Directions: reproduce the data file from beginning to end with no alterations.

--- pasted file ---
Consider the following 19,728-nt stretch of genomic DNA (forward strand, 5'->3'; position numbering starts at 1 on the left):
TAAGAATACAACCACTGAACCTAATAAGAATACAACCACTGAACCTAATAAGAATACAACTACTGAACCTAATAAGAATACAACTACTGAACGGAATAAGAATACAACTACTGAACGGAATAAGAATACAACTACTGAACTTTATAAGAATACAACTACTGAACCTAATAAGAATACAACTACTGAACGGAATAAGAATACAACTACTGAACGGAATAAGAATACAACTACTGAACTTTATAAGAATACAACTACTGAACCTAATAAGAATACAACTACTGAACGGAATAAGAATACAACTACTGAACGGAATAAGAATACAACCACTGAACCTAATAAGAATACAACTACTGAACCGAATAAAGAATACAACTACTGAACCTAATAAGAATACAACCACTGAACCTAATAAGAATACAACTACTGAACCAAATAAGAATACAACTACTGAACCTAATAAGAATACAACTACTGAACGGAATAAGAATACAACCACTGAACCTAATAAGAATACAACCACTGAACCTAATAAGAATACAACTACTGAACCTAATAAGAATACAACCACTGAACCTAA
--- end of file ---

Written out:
Consider the following 19,728-nt stretch of genomic DNA (forward strand, 5'->3'; position numbering starts at 1 on the left):
TAAGAATACAACCACTGAACCTAATAAGAATACAACCACTGAACCTAATAAGAATACAACTACTGAACCTAATAAGAATACAACTACTGAACGGAATAAGAATACAACTACTGAACGGAATAAGAATACAACTACTGAACTTTATAAGAATACAACTACTGAACCTAATAAGAATACAACTACTGAACGGAATAAGAATACAACTACTGAACGGAATAAGAATACAACTACTGAACTTTATAAGAATACAACTACTGAACCTAATAAGAATACAACTACTGAACGGAATAAGAATACAACTACTGAACGGAATAAGAATACAACCACTGAACCTAATAAGAATACAACTACTGAACCGAATAAAGAATACAACTACTGAACCTAATAAGAATACAACCACTGAACCTAATAAGAATACAACTACTGAACCAAATAAGAATACAACTACTGAACCTAATAAGAATACAACTACTGAACGGAATAAGAATACAACCACTGAACCTAATAAGAATACAACCACTGAACCTAATAAGAATACAACTACTGAACCTAATAAGAATACAACCACTGAACCTAA